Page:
“Although USCIS has not yet implemented automation, machine processing, or artificial intelligence tools and programming on a large-scale basis, the promise exists that it will do so successfully in the future,” the report states. “The CIS Ombudsman is resolved to monitor progress on this issue in the coming years.”
The CIS Ombudsman recommended that USCIS “make application programming interface (API) integration and digitization of Form I-912, Request for Fee Waiver, immediate priorities, develop and initiate a targeted, nationwide promotion campaign to encourage more filers to create and use a myUSCIS account to file online and communicate with USCIS, and examine how it might better incentivize customers to submit their filings online, including potentially increasing the current $10 filing fee discount.”
The ombudsman’s report also reiterated a recommendation made last year: “Create a central portal and system to receive and forward Form G-28, Notice of Entry of Appearance as Attorney or Accredited Representative, to the USCIS office that has the relevant benefit file.”
USCIS implemented the Bona Fide Determination (BFD) process on June 14, 2021, to allow the agency to provide eligible U nonimmigrant visa petitioners (victims who assist law enforcement with the criminal investigation) with employment authorization and deferred action more expeditiously. The CIS Ombudsman said the process “is proving to be a backlog management success” and could be emulated in other programs.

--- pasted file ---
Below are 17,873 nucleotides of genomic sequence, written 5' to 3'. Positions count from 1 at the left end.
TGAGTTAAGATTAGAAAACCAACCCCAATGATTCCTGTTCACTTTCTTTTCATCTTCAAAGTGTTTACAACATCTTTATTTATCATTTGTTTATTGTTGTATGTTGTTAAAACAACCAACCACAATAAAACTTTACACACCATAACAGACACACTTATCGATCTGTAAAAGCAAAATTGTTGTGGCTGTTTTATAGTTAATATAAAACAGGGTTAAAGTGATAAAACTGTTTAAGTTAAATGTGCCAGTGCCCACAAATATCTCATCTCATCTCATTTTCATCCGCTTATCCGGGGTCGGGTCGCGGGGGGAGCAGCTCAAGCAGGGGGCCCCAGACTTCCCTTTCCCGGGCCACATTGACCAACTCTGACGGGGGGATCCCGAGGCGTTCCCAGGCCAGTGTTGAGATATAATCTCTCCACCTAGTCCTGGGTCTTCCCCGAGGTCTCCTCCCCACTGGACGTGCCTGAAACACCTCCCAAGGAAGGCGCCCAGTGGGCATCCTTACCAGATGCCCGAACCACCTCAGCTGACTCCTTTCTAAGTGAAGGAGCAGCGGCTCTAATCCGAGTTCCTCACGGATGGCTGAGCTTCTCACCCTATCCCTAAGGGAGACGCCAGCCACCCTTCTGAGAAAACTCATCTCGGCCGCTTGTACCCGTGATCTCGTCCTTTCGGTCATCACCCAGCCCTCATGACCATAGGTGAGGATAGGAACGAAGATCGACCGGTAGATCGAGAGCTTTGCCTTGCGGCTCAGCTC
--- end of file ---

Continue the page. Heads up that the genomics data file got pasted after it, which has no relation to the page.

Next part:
“While USCIS ultimately requires additional revenue to address resource constraints, this year’s Annual Report contains more immediate recommendations to reduce pain points experienced by stakeholders and the agency,” the report says. “They will better allow USCIS to focus resources on adjudications, as opposed to fielding and responding to the cascading stakeholder inquiries and complaints that such processing delays produce.”
Coven said the CIS Ombudsman received 26,097 case assistance requests last year — a 79 percent increase over 2020. “We continue to raise delayed processing times to USCIS as a systemic issue and are optimistic that the agency will reduce processing times across benefit requests, as it has pledged to do,” she said. “We hope to be able to reprioritize these types of case assistance requests when that happens.”
The CIS Ombudsman office held 143 engagements in 2021 with more than 7,500 stakeholders including community and faith-based organizations, universities, national associations, government partners, small businesses, and large companies to gather feedback about their experiences with USCIS.
Coven said USCIS has acted on recommendations from the 2021 report, including extending the receipt notice for Form I-751 (Petition to Remove Conditions on Residence) to provide longer evidence of conditional permanent resident (CPR) status, waiving interviews for certain conditional permanent residents, implementing a risk-based approach to maximize best practices adopted during the pandemic such as video-facilitated interviews, developing a strategic backlog reduction plan, and advancing its digitization strategy.
“USCIS faces challenges ahead as it works to reduce backlogs and processing times. These goals require its full attention,” Coven wrote. “Its strength lies in its people — government servants devoted to the mission of the agency to ‘uphold America’s promise as a nation of welcome and possibility with fairness, integrity, and respect for all we serve.’ They cannot achieve these goals without help from Congress in the form of resources; from stakeholders who provide insightful feedback; and from its partners, such as our office, who constructively collaborate to ensure the agency completes its mission fairly and on time.”